March 16, 2014 / Lent 2


John 3:16 - a marvelous preaching opportunity! Let's see what Luther did with it in a from 1522.


"With these words [Christ] leads us directly into the Father's heart, that we may see and know that it was the great and wonderful counsel of God, resolved from eternity, that we should receive help through the Son... In the first place, the Giver is not a man, an emperor or a king, nor even an angel; but he is the exalted, eternal Majesty, God himself, compared with whom, all men, however rich, powerful and great they may be, are nothing but dust and ashes... He is incomprehensible, immeasurable, inexhaustible. He is, then, no more a taskmaster, who simply makes demands upon us, as Moses calls him (Deut. 4: 24), a devouring and consuming fire-but a rich, overflowing, eternal fountain of grace of all gives, who justly deserves to be called Gephardt (a prince or champion of givers)... Compared to such a Giver and gift, everything in heaven and on earth must be very small and insignificant. In the second place, why does he give, and what incited him to it? Nothing but pure inexpressible love. He does not give because it is a debt or duty, nor because any one has asked or pleaded, but he is move to do so by his own goodness, as the Lord who willingly gives, and delights in giving gratuitously and without solicitation. As there is no greater Giver than God, so there is not greater virtue, either in God or men,  than love...  In the third place, consider the gift itself... Not great kingdoms, not one or more worlds full of silver and gold, not heaven and earth with all they contain, not the entire creation, but his son, who is as great as he himself. That is an eternal, incomprehensible gift, even as the Giver and his love are incomprehensibly great. He is the fountain and source of all grace, goodness and kindness; yes, the very essence of the eternal blessings and treasures of God. That is love, not with words, but in deed... What more can he do and give...? Certainly, everything must have been given with him, who is his only begotten, beloved Son, the Heir and Lord of all creation... In the fourth place, how and in what manner is the Son given? Look upon him, in what he has done and suffered! For us he becomes man, is put under the Law, that is, under the wrath of God (on account of our sins). He is put to death, even the most ignominious death -lifted upon the cross and suspended in the air... All this he gave us that it might be our own, that we might possess both him and all that he accomplished... freely given and bestowed out of purely benign grace. The receiver shall and can do no more in this case than to open his hand and take what God so graciously gives him, and what he truly needs, with love and thanksgiving." -- Sermons of Martin Luther, ed. John Nicolas Lenker, 8 volumes [Grand Rapids, MI: Baker, reprinted 1983] III: pp. 353-5.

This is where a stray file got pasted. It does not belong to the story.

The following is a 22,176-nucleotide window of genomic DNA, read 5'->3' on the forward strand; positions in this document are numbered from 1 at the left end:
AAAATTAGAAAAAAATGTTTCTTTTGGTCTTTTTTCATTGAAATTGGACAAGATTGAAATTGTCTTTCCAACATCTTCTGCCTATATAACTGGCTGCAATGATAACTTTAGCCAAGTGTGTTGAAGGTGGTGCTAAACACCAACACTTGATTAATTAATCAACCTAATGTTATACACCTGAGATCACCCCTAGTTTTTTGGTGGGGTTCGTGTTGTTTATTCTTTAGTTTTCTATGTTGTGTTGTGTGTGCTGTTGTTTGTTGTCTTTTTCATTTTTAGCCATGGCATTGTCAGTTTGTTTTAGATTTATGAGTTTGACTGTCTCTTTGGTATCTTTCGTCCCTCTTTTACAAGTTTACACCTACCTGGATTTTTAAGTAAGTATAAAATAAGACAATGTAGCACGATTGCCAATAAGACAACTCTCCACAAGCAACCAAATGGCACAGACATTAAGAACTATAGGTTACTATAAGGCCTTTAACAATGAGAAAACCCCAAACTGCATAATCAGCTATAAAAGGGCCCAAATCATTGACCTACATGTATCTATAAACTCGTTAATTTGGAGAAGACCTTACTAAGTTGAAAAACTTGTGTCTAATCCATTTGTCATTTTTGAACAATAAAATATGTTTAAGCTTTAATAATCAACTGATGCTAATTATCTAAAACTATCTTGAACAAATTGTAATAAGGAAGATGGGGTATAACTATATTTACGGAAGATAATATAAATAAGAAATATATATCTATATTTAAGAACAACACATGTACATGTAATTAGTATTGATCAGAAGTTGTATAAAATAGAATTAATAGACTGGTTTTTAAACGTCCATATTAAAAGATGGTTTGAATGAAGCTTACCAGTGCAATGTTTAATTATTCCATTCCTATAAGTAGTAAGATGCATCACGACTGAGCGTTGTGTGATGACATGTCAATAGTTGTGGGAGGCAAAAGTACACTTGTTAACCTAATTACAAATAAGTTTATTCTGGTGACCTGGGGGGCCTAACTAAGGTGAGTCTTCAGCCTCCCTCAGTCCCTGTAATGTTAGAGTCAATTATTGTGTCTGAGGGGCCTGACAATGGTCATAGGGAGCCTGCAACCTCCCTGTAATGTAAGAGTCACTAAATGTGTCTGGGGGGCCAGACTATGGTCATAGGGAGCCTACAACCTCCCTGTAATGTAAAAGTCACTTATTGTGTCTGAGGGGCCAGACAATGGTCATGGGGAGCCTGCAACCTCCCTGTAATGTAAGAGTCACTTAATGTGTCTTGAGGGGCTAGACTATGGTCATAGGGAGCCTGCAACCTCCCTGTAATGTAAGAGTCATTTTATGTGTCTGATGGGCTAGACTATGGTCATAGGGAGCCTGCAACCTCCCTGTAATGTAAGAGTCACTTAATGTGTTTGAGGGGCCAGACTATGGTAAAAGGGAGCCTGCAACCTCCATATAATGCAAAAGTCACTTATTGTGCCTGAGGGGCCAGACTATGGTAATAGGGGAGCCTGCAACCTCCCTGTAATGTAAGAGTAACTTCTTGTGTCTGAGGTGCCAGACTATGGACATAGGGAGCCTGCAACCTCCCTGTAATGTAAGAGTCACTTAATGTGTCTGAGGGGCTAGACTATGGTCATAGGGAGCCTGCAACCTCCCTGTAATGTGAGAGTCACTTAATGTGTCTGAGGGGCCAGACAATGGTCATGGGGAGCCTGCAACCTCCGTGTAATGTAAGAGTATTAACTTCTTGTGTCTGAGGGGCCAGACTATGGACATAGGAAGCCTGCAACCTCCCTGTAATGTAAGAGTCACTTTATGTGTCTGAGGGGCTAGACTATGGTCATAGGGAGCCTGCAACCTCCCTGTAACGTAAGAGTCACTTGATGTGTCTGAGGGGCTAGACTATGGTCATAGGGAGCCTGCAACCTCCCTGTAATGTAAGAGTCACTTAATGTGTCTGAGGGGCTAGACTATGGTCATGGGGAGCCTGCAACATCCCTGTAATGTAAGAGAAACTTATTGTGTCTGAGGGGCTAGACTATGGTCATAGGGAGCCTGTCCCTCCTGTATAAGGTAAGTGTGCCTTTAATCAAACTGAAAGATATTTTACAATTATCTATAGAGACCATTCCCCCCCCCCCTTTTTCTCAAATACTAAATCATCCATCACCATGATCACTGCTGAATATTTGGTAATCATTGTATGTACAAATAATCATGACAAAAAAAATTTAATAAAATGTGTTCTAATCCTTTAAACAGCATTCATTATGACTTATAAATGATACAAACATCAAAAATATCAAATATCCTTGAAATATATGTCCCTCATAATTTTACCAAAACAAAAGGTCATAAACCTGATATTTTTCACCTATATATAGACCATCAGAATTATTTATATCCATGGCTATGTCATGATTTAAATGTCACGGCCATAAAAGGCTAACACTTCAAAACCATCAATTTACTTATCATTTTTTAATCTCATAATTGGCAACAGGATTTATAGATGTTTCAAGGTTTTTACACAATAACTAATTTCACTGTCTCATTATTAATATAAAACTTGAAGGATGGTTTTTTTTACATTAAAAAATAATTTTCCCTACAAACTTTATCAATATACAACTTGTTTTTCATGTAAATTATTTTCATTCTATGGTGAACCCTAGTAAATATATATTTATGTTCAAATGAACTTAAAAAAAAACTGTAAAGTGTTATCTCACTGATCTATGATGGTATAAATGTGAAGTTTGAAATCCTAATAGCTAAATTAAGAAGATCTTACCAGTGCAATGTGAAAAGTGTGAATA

Sundays and Seasons notes that the Bible and the theological tradition based upon it honor Mary as Theotokos , the "bearer of God," and icon of the ecclesia, "the mother of us all," who, as Luther affirms in the Large Catechism (Kolb and Wengert, p. 436: 42), bears every believer through the Word of God. Unfortunately, rather than explore this important theme of the total Christ of Head and Body, Sundays and Seasons goes on to add without attribution or argument to announce:  "Recently, also God is described as the mother who births a new creation." Who says that? Who says so? It is certainly not the Bible and the theological tradition based on it that describes God in this way. The effrontery here unfortunately continues in the suggestion that this "recent" birthing imagery balances or "nuances" Paul's image of God as the judge in justification.
Luther is a far better guide. He understands that the Father, who spared not His own Son but gave Him up for us all, is no monster of human patriarchy or male machismo, but God surpassing God as the incomparable, infinite and creative fountain of love that makes all things from nothing, thus also the righteous from the sinful and life from death.  That is not a natural birth but a new birth whose content is the death of the old Adam by baptismal union with the incarnate Son of God in His death and resurrection. So God the Father gives birth to the new creation, the icon of which is Mary's "I am the handmaiden of the Lord. Let it be to me as you have said" (Luke 1: 38).


March 23 / Lent 3


Luther focused his preaching of the Samaritan Woman at the Well on Jesus' statement in John 4:10. If you knew the gift of God, and who it is that is saying to you: Give Me a drink! you would have asked Him, and He would have given you living water. His point was that God spoken is spoken in vain if God is not also heard, i.e. if the Spirit does not give the gift of faith to receive the Gift who is Christ, that is, to recognize who Christ is as the Father's Word incarnate and what He means for us. It is as if Christ were saying, so Luther preaches: